New look offices – outdoors indoors

From the moment you walk in the door, you know something’s different about this place.

The new Supermetrics office space in Helsinki’s old city centre feels less like an office and more like a serene clearing in the woods.

Employees ditch their shoes and pad quietly through the space on a lush grass-like green carpet. Bowers of large tree-like plants define work areas and conversation pits, while soft stools look like large river rocks. Wire mesh “clouds” dangle from the ceiling, blending in seamlessly with the real clouds on view from the massive window walls.

Then there’s the rooftop terrace, 200 square meters of outdoor space designed to be both practical for work and suitable for evening barbecues.

Overall, it’s stunning. Yet beyond the beauty of the place, there is a highly intentional reason behind this office design.

Capturing the culture of a growing company
“I had been looking for a suitable space for Supermetrics for a long time,” explains Mikael Thuneberg, the founder and CEO of the highly successful marketing metrics company. “I wanted to have two things: a sauna and a large sun terrace.” Why? Because it’s fun, Mickael will tell you without missing a beat. The space is definitely that, with touches of whimsy, pops of colour and unique touches like a moss-covered couch and see-through pastel glass boards instead of traditional white boards. Yet all this fun serves a deeper purpose. It serves to physically manifest some key elements of the company’s culture, including their focus on wellness for everyone on the team.

“We wanted to have something home-like rather than office-like,” Thuneberg explains. “We don’t wear shoes in the office to make it feel more like home. And we wanted to get fresh new ideas for different spaces so that none of our meeting rooms would look the same for example. We already had many cool ideas implemented or half-implemented in our previous office.”

They passed those ideas on Helsinki creative agency Mint & More, and asked them to come up with a cohesive design concept for the ambitious renovation of the space.

Bringing the outdoors in
From the start, the design had to steer well away from the typical open office concept.

“Mikael made it clear he did not want that,” says Mint & More’s founder and designer Roosa Riski. The traditional desk-and-chairs style of meeting room was also off the table. “Mikael wanted all meeting rooms to be cozy and different, and already had some ideas of what they could be like.”

As they considered the desired ambience, it became clear that a natural approach was called for.

“In order to create that nature inside effect, we have used a lot of natural materials in all spaces, including plenty of light coloured wood. For example, all the desks are beautifully designed wooden desks rather than those traditional IKEA desks. The kitchen floor is made of a designer parquet, something that is quite rare in office spaces, where material choices tend to be guided by practicality rather than pleasantness,” says Riski. “Wood brings warmth and coziness to the space.”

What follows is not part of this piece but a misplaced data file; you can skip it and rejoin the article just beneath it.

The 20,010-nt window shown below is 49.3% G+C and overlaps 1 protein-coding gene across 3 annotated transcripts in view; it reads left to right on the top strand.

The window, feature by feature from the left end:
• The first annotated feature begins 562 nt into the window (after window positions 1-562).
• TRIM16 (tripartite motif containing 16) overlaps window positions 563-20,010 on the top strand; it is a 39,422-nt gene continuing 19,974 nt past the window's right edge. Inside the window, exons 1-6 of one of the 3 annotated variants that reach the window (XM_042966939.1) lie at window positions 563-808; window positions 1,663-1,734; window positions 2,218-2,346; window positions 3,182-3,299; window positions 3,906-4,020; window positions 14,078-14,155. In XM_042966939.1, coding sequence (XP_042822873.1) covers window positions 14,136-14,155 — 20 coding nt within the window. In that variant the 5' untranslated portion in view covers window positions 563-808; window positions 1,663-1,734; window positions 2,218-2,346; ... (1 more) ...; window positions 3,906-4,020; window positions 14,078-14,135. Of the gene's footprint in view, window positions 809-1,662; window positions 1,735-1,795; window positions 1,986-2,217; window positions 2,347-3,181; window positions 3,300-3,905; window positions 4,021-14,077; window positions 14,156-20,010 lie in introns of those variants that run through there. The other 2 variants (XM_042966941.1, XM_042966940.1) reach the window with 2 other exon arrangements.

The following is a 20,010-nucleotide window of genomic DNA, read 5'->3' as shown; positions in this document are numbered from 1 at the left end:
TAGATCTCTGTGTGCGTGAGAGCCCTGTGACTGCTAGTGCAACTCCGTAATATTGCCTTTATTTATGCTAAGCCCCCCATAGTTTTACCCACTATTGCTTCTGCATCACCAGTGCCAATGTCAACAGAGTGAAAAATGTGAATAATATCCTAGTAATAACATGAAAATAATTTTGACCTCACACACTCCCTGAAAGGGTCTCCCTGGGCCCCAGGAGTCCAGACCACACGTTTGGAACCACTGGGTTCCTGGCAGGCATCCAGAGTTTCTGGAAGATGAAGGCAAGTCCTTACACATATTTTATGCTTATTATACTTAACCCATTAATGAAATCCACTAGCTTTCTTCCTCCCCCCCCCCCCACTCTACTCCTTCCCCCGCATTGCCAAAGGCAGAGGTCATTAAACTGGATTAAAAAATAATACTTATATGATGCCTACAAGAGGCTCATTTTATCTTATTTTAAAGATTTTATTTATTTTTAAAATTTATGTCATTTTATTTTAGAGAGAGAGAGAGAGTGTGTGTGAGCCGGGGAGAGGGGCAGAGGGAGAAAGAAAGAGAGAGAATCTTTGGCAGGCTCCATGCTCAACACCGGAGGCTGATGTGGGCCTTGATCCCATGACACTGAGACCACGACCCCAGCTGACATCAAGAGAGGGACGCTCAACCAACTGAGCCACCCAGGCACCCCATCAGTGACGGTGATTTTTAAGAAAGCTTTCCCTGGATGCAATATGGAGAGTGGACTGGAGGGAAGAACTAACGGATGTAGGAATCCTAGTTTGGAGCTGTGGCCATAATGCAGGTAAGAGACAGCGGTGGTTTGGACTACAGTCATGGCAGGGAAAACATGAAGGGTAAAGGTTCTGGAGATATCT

This idea of creating a seamless experience between the outdoors and the indoors is gaining credibility in the workplace.

“Employers with suburban campuses have long turned swaths of blank lawn into furnished outdoor areas where workers can meet with colleagues, work alone or simply take a break from their computer screens,” writes Jane Margolies in The New York Times.

“Now, developers and owners of urban office buildings are adding terraces and transforming once-barren rooftops into parklike settings, where workers can plant vegetables, unfurl yoga mats or swing in a hammock.”

It also ties in beautifully to the idea of more intimate gathering places for collaboration and a focus on employee wellness, two key pillars of the Supermetrics culture.

Exposure to nature is known to lower stress hormones and promote overall wellbeing. Now, instead of waiting until lunchtime or after work to enjoy the benefits of nature, Thuneberg’s team soaks them in all day long.

The ultimate success of Thuneberg’s vision
At the end of the work day, the space continues to be a draw. Employees often spend time at the office in the evenings and weekends, inviting friends in to watch a game in the cinema room, or bringing in the family for a barbecue on the terrace and an evening sauna.

For Thuneberg, this is the ultimate measure of success, that his team is so happy in their office space they want to share it with those they love. Supermetrics may be a digitally-powered company, yet at its heart it is made up of people. And their office space reflects the genuine warmth and humanity at the core of this special place.

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